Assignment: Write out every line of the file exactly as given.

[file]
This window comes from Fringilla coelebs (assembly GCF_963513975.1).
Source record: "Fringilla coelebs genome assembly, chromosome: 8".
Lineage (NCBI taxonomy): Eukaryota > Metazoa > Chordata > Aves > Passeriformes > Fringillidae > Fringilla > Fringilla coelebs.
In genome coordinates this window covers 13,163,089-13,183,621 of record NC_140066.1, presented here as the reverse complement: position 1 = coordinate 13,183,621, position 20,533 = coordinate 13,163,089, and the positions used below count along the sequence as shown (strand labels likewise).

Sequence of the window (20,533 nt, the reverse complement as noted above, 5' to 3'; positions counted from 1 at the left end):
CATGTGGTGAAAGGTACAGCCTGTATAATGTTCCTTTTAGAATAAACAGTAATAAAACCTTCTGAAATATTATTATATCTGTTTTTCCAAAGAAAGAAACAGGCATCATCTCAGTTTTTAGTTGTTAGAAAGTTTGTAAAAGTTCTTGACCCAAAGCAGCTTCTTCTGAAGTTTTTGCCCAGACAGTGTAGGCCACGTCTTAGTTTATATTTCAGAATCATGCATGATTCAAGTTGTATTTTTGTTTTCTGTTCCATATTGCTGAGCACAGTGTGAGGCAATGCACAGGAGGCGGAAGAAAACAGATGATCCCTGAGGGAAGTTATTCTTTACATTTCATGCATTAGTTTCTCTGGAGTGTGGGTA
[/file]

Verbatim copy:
This window comes from Fringilla coelebs (assembly GCF_963513975.1).
Source record: "Fringilla coelebs genome assembly, chromosome: 8".
Lineage (NCBI taxonomy): Eukaryota > Metazoa > Chordata > Aves > Passeriformes > Fringillidae > Fringilla > Fringilla coelebs.
In genome coordinates this window covers 13,163,089-13,183,621 of record NC_140066.1, presented here as the reverse complement: position 1 = coordinate 13,183,621, position 20,533 = coordinate 13,163,089, and the positions used below count along the sequence as shown (strand labels likewise).

Sequence of the window (20,533 nt, the reverse complement as noted above, 5' to 3'; positions counted from 1 at the left end):
CATGTGGTGAAAGGTACAGCCTGTATAATGTTCCTTTTAGAATAAACAGTAATAAAACCTTCTGAAATATTATTATATCTGTTTTTCCAAAGAAAGAAACAGGCATCATCTCAGTTTTTAGTTGTTAGAAAGTTTGTAAAAGTTCTTGACCCAAAGCAGCTTCTTCTGAAGTTTTTGCCCAGACAGTGTAGGCCACGTCTTAGTTTATATTTCAGAATCATGCATGATTCAAGTTGTATTTTTGTTTTCTGTTCCATATTGCTGAGCACAGTGTGAGGCAATGCACAGGAGGCGGAAGAAAACAGATGATCCCTGAGGGAAGTTATTCTTTACATTTCATGCATTAGTTTCTCTGGAGTGTGGGTA